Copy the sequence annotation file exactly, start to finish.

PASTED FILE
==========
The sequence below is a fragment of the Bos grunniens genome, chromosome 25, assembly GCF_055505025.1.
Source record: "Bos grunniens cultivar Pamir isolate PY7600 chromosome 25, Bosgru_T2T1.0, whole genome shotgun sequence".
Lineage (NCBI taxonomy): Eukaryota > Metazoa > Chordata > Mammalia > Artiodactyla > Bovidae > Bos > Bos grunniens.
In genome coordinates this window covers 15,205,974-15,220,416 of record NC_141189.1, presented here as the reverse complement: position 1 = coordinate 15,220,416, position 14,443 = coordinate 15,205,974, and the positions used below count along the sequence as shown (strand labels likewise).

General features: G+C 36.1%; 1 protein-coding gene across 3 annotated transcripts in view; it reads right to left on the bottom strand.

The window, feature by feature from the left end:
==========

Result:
The sequence below is a fragment of the Bos grunniens genome, chromosome 25, assembly GCF_055505025.1.
Source record: "Bos grunniens cultivar Pamir isolate PY7600 chromosome 25, Bosgru_T2T1.0, whole genome shotgun sequence".
Lineage (NCBI taxonomy): Eukaryota > Metazoa > Chordata > Mammalia > Artiodactyla > Bovidae > Bos > Bos grunniens.
In genome coordinates this window covers 15,205,974-15,220,416 of record NC_141189.1, presented here as the reverse complement: position 1 = coordinate 15,220,416, position 14,443 = coordinate 15,205,974, and the positions used below count along the sequence as shown (strand labels likewise).

General features: G+C 36.1%; 1 protein-coding gene across 3 annotated transcripts in view; it reads right to left on the bottom strand.

The window, feature by feature from the left end: